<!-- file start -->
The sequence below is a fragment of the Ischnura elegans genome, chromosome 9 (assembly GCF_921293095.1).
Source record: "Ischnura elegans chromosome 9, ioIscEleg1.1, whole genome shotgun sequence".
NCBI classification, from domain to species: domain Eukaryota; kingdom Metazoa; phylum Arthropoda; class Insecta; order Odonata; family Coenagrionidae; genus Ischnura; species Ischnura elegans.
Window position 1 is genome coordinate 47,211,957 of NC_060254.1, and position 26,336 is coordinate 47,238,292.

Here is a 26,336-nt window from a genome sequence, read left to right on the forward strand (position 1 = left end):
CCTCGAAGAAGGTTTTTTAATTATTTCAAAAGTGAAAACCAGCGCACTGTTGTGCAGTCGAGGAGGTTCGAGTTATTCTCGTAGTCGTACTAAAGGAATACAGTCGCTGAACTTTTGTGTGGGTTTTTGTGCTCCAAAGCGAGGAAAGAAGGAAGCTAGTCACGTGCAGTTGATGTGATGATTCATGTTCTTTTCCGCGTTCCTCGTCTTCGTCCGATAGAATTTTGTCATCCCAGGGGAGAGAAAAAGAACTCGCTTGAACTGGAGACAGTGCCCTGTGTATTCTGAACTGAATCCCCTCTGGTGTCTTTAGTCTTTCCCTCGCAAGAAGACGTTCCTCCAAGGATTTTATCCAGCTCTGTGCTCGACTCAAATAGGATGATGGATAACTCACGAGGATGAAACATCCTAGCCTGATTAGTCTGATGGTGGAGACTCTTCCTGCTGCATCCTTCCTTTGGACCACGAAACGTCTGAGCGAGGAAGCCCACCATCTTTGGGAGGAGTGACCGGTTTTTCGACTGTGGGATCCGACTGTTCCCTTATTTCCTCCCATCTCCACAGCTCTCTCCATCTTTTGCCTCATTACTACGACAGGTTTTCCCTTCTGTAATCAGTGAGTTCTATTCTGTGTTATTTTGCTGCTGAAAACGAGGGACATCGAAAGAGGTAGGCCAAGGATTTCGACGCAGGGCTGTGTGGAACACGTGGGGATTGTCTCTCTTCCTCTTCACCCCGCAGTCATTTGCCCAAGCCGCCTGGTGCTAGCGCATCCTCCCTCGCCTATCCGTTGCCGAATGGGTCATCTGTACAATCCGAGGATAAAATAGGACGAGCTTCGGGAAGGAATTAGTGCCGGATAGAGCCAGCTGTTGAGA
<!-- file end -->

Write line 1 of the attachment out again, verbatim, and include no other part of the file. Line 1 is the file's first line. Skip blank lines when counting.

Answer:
The sequence below is a fragment of the Ischnura elegans genome, chromosome 9 (assembly GCF_921293095.1).